yes i feel you on the bureaucracy aspect. I'm sure that and issue. Have to wonder if Ruby isn't like Jobs and just picks of a prototype and says, "Hey where's the slider in my mp3 player? Huh. There is none? Well go back an add one cause people need it!" And that be all those the first three steps in one. lol. obviously that didn't happen since webos was released without a scrobbler in the music player. lol

but as for testing i've thought it very interesting that they may take all that time to test stuff yet, i've never had an issue with my 4x4 icons, or the add gps to the launcher menu, or disabling the charge vibrate. Like it perplexes me that they never add that function but homebrew does and it seems to work most of the time without a hitch.

funny, i never thought of android as overloaded. i think of it as having lots of features. Granted, not always well organized. but take the camera. Andriod camera has lots of features. Palm you're not gonna sell people by offering them a lot less, "for their own good."

I prefer the current set up. If Palm had put this in, then I am stuck with this setup. But with the homebrew, I can try the patches and choose to keep or remove it. I think it was brilliant of Palm to set it up this way and it is the reason I continue to use my Sprint Pre today. The flexibility is phenomenal!

why isn't all this built into webos 2.1 already?

Sconix is one person right? doesn't hp have 48,000+ engineers to try and replicate his efforts?

hello, hp are you there? hello? uhh..richard kerris? hello? anyone?

Do you seriously think they can't? It's a strategic decision. Do you appreciate the way the OS works, how smooth it is, how easy it is to learn? That was their goal, not that you would be able to customize everything. For 99% of the population, that's plenty of options right there.
It's really tiresome to see all this whining all the time. People, if you have no CONSTRUCTIVE criticism, please spare us your whining!

You must have a pre 2 because my pre plus is anything but smooth.

My Pre 2 is much less smooth than my Pre Plus was. I love the faster hardware, but I have lost key features on webOS 2.x due to bugs.

Whining? This isn't iOS where we're supposed to just shut up and drink the Kool Aid. I think this is VERY constructive criticism.

i agree. i think u need to spare us your input because it was even less helpful then what u were replying to... have u also thought that 99% of the population isn't going to root their phone? this is a step in the right direction but all this customization MUST b native

48,000 engineers? Wow, they all must have really tiny cubicles!

if only i had webos 2.0 =(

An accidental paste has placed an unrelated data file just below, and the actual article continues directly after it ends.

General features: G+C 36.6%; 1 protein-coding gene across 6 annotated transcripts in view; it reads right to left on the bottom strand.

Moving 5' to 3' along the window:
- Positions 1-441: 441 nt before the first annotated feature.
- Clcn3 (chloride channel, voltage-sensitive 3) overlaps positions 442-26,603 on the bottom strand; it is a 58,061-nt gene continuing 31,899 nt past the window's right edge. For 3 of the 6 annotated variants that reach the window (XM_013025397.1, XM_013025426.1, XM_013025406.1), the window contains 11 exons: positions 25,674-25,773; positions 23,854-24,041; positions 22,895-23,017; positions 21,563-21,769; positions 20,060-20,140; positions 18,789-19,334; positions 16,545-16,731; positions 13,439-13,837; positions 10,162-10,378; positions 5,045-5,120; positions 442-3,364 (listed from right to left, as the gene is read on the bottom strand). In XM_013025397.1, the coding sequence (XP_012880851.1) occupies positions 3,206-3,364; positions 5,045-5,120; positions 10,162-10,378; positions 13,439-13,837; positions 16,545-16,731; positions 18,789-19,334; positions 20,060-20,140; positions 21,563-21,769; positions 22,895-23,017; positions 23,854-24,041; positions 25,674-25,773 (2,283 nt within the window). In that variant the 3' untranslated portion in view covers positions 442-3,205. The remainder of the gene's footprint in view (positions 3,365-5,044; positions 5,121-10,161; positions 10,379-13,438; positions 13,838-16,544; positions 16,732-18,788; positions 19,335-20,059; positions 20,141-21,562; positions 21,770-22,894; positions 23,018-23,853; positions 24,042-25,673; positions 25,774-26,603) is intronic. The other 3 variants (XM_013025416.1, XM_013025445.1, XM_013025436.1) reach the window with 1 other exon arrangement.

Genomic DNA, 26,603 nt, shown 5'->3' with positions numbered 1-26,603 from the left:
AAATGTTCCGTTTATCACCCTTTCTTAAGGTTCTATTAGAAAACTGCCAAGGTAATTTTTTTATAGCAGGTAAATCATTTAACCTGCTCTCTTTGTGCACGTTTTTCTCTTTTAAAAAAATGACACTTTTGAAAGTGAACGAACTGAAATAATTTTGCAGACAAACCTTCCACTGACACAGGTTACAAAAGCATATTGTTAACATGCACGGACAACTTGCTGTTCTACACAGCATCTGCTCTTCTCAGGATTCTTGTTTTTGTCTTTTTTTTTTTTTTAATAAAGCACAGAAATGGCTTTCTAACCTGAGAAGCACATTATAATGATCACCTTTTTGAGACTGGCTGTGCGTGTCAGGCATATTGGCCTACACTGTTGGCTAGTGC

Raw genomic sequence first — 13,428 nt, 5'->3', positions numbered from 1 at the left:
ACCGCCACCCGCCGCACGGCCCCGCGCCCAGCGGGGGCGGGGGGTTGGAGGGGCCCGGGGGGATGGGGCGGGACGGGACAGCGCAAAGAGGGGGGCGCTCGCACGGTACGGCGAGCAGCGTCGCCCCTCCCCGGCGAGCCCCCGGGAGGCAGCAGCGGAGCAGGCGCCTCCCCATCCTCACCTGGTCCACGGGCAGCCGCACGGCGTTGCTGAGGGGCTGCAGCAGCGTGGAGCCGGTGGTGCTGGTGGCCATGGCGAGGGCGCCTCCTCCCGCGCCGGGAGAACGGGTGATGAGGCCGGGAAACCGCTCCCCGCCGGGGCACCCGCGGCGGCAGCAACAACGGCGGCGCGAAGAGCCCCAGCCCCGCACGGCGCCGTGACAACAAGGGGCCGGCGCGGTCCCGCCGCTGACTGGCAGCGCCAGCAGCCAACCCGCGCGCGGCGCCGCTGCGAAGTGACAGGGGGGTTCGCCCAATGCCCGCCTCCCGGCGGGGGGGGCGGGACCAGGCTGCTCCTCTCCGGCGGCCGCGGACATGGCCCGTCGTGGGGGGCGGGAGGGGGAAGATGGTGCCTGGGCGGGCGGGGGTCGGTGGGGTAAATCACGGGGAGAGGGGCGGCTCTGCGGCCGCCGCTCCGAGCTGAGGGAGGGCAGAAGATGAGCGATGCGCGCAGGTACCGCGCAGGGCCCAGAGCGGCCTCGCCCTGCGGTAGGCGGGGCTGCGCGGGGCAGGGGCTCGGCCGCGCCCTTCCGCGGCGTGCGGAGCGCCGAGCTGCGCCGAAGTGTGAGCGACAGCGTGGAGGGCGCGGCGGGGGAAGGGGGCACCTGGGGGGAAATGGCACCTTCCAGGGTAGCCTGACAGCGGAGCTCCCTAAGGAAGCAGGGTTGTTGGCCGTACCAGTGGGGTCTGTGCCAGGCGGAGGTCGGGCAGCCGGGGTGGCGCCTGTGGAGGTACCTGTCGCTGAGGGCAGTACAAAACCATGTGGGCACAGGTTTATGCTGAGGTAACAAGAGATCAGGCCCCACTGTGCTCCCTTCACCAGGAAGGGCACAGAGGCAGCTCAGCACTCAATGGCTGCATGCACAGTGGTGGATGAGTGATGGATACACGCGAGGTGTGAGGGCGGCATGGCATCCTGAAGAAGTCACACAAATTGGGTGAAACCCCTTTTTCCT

many people, like myself, don't want to have to do that. palm should just "make it right"

AnAnyone know that patches prevent install Advanced System Menus - Power Menu?

There are a number of them, however your best bet would be to run EPR and start first with these Advanced patches, then install your other patches. When you get to one that won't install, that means that feature was already added by these advanced patches.

Please see the thread page for each set of advanced patches (prefs and menus) here -

In the OP of each thread for these patches contains a link to the wiki pages. Each wiki page gives instructions for installing, using, troubleshooting, etc...

You could also stop by the corresponding thread and post any problems you may be having and someone will help you out.

How do I get rid of the crosshair icon in my top bar?

Turn off your GPS. :)

The GPS and Ringer Switch icons are included in the Advanced System Menus Framework patch.

They are not configurable at this time.

Ah, thank you... I would like to be able to not have those show up at all though... maybe it will be configurable in another version

Plans exists for making visible icons configurable, but not by this patch or not fully at least. So should happen sometime in the future as soon as I have time to start work on this new project of mine which would make this possible :)

Imagine an OS where you didn't need any of this kind of stuff. Oh yeah... it's called Android.

Yeah... That's why most of your "Power Users" on Android are installing custom ROMs on their devices. What's the difference between installing a custom ROM and installing a patch to add functionality? I personally would rather only have to install a patch to fix something on my phone than have to go through the hassle of flashing a new ROM.

You only need to install a custom ROM if you are really into tinkering. Personally... Android has everything I want built in. It may help that I was coming from webOS, though... which was painfully lacking in almost everything. If Android and webOS were countries... Android would be America, and webOS would be Haiti.

you can vote him down but in the end... he is right. HOWEVER, the more special stuff you have going on on an Android device the shorter the battery lasts. if u are an Android power user (which i have come to realize only like 15% of them are) you nnnnnneeeeed a massive extened battery... i have played with many of my friends' Android phones and only a fewww of them actually use the many desktops to their advantage. many have just blank screens. mayb a few icons. hmmm what does that tell you?

with all the advances the Internaz and others have made why would I want an Android?

wayy more program and google maps runs great.... thats kinda why i want one. i will decide when i can actually hold and use a pre3.

I'm curious to know what percentage of webos users even have webos 2.0!?

How do I edit the device menu?

I can't figure it out :P